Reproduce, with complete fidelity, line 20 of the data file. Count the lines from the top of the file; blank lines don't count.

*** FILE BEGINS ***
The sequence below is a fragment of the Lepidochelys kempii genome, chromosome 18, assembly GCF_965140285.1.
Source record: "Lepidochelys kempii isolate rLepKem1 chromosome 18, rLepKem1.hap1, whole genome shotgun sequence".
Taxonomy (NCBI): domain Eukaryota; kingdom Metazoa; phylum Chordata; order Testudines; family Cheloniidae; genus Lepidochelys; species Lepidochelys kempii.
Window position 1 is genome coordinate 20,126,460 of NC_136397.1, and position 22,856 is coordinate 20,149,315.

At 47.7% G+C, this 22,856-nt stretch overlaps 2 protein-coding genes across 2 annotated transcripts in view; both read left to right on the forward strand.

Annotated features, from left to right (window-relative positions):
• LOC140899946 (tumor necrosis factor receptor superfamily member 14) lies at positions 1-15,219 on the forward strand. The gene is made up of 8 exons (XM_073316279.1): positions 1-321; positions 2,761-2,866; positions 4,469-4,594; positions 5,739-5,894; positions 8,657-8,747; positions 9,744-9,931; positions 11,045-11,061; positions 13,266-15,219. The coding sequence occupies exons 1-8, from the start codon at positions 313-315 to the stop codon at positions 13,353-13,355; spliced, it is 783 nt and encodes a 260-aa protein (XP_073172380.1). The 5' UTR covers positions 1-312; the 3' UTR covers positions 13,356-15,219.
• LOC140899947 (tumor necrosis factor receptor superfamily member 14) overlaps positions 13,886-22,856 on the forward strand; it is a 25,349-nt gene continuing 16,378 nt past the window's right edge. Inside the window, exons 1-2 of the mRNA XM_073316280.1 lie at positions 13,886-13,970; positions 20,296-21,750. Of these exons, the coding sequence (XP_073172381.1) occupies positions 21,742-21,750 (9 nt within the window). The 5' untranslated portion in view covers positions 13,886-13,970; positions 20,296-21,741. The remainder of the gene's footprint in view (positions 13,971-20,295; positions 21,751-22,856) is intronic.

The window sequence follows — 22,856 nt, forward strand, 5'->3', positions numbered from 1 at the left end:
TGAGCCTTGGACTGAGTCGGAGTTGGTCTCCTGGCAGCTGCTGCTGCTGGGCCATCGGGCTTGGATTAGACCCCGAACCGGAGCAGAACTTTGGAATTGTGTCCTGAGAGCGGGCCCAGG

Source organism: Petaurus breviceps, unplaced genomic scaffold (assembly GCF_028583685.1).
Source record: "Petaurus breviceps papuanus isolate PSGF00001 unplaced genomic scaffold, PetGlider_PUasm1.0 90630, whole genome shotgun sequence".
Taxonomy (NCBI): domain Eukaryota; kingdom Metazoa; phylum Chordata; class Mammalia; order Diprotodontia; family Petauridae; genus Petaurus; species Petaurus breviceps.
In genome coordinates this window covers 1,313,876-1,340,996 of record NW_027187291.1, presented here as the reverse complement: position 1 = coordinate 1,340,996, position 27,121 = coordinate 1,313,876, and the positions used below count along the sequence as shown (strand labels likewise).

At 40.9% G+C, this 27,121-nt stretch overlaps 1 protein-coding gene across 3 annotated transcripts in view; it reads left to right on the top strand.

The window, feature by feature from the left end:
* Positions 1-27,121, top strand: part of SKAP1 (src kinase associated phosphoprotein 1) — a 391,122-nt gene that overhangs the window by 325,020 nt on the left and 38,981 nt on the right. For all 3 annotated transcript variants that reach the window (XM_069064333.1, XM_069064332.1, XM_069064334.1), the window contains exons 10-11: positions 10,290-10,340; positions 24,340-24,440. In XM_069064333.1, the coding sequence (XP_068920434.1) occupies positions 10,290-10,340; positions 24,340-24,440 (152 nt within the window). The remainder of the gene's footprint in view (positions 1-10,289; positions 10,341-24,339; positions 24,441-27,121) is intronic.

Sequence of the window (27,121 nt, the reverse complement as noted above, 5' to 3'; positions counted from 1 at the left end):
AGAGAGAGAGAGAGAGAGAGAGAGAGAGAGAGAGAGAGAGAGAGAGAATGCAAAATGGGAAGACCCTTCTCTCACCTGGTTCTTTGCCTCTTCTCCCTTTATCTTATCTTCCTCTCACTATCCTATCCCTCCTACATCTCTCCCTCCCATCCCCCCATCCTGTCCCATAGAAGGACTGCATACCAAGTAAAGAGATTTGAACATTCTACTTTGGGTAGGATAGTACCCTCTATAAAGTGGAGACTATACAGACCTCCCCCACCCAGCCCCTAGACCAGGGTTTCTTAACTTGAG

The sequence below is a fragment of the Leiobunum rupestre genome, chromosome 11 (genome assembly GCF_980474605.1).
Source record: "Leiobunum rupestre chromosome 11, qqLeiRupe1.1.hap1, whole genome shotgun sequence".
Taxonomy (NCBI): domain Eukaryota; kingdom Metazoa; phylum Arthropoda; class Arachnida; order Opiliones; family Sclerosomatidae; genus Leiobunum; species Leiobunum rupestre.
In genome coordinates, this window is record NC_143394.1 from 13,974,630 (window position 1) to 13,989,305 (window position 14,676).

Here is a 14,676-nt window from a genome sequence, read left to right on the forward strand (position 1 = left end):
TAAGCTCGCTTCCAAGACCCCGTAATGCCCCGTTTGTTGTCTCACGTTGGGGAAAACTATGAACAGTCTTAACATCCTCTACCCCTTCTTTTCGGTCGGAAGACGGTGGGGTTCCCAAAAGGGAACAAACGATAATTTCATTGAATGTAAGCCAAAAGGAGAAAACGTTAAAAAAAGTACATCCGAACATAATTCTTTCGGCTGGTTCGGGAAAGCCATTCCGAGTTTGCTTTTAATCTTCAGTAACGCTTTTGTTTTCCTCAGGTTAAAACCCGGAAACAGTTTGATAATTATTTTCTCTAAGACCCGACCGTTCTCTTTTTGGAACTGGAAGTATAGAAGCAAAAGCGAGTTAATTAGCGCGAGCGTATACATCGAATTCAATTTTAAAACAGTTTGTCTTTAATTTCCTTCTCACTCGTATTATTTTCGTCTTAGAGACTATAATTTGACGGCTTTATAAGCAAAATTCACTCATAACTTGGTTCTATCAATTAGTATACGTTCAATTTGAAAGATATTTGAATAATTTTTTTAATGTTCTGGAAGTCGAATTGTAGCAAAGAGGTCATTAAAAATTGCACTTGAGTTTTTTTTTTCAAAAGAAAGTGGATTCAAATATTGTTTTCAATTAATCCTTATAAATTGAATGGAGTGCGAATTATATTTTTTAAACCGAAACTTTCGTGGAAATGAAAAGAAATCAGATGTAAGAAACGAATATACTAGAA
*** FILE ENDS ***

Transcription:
The sequence below is a fragment of the Leiobunum rupestre genome, chromosome 11 (genome assembly GCF_980474605.1).